Currently, about 90% of my weekly meetings are online: I meet with a few regular groups of people, attend online courses, invite people (often complete strangers) for Zoom chats to exchange ideas or see if there’s potential to collaborate, and more. What I’ve learned can offer guidance for others who are new to remote working — especially conducting remote, multi-person meetings. So, here, a few tips on the practices we use to get you started:
1. “Check-in before jumping-in”
This is one of my favourite one-liners from Samantha Slade’s book ‘Going Horizontal’. It is a reminder to check-in with your fellow meeting attendees on a human-to-human basis before jumping into the content of the meeting. It is a common-sense practice for on- and off-line meetings (and yet so often overlooked), though will be particularly helpful during this time when people are adjusting to the realities of working from home. A check-in is similar to the quick conversation you’d normally have when arriving to work or over an afternoon coffee — and can be as simple as asking: “How are you today?” or more work-related: “What ideas have you had about this project since we last talked?” Read more about check-ins.
Spending just a few minutes at the start of a meeting hearing every voice can help everyone focus on the work to come. (Bonus tip: checking-out at the close of a meeting with questions such as: “What (new) idea are you leaving with?” or “What is your next step?” are equally important!)
2. Clarify purpose
Another straight-forward, but often overlooked, practice is clarifying the purpose of your (online) meeting. Depending on if you are conducting a team meeting or a status update of a specific project, the purpose of your meeting will change. Make sure the purpose and outcomes of your remote meetings are explicitly stated either before or just after the check-in so that everyone is on the same page. Ideally, the purpose (or framing) is also included in the invitation to attend the meeting, so people know why they are showing up in the first place. This is especially relevant in times of change and when trying new practices.
3. Create the agenda together
During our weekly Percolab Belgium team calls, we spend about 5 minutes creating an agenda together after our check-in. Unlike teams who create and send around meeting agendas in advance, this allows us to be agile and autonomous. Each person is responsible for adding the points they want to share or have a conversation about.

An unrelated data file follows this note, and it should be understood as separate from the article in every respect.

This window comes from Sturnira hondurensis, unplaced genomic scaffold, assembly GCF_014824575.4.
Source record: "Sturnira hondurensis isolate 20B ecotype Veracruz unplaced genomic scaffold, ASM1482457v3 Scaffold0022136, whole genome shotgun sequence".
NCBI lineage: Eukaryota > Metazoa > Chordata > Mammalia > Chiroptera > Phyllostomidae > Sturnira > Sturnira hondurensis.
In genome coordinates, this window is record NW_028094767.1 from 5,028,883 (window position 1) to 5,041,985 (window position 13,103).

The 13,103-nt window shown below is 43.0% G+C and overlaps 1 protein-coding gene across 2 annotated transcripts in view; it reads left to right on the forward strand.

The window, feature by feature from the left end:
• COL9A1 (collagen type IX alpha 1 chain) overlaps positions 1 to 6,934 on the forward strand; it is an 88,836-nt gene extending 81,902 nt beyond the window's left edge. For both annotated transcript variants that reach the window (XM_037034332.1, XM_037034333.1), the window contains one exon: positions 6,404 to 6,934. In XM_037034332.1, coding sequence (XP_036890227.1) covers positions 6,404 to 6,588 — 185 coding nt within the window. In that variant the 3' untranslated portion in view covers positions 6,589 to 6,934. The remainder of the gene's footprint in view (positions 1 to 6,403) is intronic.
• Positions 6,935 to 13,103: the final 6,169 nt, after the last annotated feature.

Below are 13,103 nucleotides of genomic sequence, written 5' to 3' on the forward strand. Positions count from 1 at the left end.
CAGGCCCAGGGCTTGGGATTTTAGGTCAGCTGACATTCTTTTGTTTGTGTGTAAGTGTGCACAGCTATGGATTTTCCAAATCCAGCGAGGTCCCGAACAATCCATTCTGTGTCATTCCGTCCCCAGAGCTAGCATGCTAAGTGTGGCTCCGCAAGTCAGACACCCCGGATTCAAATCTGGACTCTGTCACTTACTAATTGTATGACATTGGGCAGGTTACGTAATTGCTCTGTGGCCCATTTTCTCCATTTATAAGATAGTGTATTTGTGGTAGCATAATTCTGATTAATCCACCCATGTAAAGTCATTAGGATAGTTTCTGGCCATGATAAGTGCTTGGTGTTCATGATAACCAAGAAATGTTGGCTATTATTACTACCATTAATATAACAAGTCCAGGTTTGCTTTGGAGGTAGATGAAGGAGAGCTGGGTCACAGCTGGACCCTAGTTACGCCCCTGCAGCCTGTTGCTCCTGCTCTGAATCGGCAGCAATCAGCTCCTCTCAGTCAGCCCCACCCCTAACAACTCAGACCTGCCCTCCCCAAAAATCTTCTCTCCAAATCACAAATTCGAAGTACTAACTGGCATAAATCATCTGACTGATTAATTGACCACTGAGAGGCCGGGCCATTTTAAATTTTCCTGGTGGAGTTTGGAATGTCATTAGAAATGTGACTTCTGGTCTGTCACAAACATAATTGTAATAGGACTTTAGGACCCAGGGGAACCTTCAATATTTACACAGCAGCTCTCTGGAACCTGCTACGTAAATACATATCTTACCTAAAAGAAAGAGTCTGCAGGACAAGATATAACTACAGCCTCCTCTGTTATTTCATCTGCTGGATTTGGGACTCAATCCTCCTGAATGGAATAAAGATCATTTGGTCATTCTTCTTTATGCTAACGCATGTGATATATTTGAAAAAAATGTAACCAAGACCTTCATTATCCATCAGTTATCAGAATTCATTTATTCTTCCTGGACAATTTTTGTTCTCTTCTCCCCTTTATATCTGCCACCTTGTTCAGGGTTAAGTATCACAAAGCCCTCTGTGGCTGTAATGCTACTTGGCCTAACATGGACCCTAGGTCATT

Since we use Slack to organise most of our work, there are dedicated channels for our weekly online and monthly in-person meetings. Anyone can post a small reminder of any topic they want to address when we all come together (either online or in person). We find this is an easy way to help create the agenda once our meeting starts and it is a good practice in transparency since anyone can see what’s on a colleague’s mind. Of course, there’s always the possibility that a point which was not included on the Slack channel is added to the agenda. Our go-to meeting format is the Agile Agenda (I’ll post more on this soon) which adds structure to our conversation.
4. Share note-taking responsibility
Online meetings call for online note-taking. We use a running document that everyone can access and edit during our remote meetings. Some group calls I attend use Dropbox to store the notes, for others we use GoogleDocs. What’s important is that everyone has read-write access and that there’s more than one person who takes notes. I’d recommend 2–4 people take on this role, depending on the total size of the group.
5. Make decisions visually
Visuals and hand expressions can bring a playful — yet very useful — aspect to remote meetings. For instance, when a colleague has formulated a proposal which we will decide on, we opt to show visual confirmation (a thumbs up) to do a quick check that everyone is really on board. This is helpful after clarifying questions and comments have been expressed. If someone does not show a thumbs up, we know there’s still more to discuss.
With another group I meet with, we use a gesture that means ‘applause’ in sign language to show that we agree with or can resonate with what the person speaking has just said. It is a small sign of solidarity that doesn’t require verbal interruption.
Turning Disruption into Discovery
In my line of work, we work towards system change — often in small steps. Now we are in a truly rare situation: when in a matter of days and weeks — all across the world — we are asked to leap. Our dominant, centuries-old system of work has been turned upside-down, yet I am convinced of the creativity and determination of humans to collaborate through this disruption. This is a wonderful time for discovery — of new human potential, technologies and ways to collaborate. The 5 practices described above are a good place to start (re)connecting in a time that may feel like it is pulling us apart.
How will you approach your next online meeting? I am curious to see what new practices and structural patterns (perhaps even new work systems) will emerge through this world-wide leap into remote working. So I invite anyone with insights or questions to start a conversation below and/or share this article among your networks.